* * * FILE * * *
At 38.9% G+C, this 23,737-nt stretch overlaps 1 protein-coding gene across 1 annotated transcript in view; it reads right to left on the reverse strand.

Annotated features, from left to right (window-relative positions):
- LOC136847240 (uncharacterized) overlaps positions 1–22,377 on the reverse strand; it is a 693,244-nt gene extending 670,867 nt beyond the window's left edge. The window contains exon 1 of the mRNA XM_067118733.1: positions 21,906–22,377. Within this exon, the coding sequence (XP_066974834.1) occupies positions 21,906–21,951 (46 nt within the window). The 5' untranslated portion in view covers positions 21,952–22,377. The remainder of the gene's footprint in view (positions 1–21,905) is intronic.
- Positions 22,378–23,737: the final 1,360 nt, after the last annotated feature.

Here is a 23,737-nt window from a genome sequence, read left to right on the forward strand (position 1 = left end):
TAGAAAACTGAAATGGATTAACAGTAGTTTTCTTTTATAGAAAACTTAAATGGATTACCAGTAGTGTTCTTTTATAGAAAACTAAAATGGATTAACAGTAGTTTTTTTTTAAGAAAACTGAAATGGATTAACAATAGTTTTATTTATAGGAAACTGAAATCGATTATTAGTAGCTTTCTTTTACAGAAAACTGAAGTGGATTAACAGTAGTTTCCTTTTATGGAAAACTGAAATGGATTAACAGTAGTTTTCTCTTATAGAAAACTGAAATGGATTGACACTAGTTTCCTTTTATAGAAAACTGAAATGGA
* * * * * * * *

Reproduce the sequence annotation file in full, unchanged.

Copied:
At 38.9% G+C, this 23,737-nt stretch overlaps 1 protein-coding gene across 1 annotated transcript in view; it reads right to left on the reverse strand.

Annotated features, from left to right (window-relative positions):
- LOC136847240 (uncharacterized) overlaps positions 1–22,377 on the reverse strand; it is a 693,244-nt gene extending 670,867 nt beyond the window's left edge. The window contains exon 1 of the mRNA XM_067118733.1: positions 21,906–22,377. Within this exon, the coding sequence (XP_066974834.1) occupies positions 21,906–21,951 (46 nt within the window). The 5' untranslated portion in view covers positions 21,952–22,377. The remainder of the gene's footprint in view (positions 1–21,905) is intronic.
- Positions 22,378–23,737: the final 1,360 nt, after the last annotated feature.

Here is a 23,737-nt window from a genome sequence, read left to right on the forward strand (position 1 = left end):
TAGAAAACTGAAATGGATTAACAGTAGTTTTCTTTTATAGAAAACTTAAATGGATTACCAGTAGTGTTCTTTTATAGAAAACTAAAATGGATTAACAGTAGTTTTTTTTTAAGAAAACTGAAATGGATTAACAATAGTTTTATTTATAGGAAACTGAAATCGATTATTAGTAGCTTTCTTTTACAGAAAACTGAAGTGGATTAACAGTAGTTTCCTTTTATGGAAAACTGAAATGGATTAACAGTAGTTTTCTCTTATAGAAAACTGAAATGGATTGACACTAGTTTCCTTTTATAGAAAACTGAAATGGA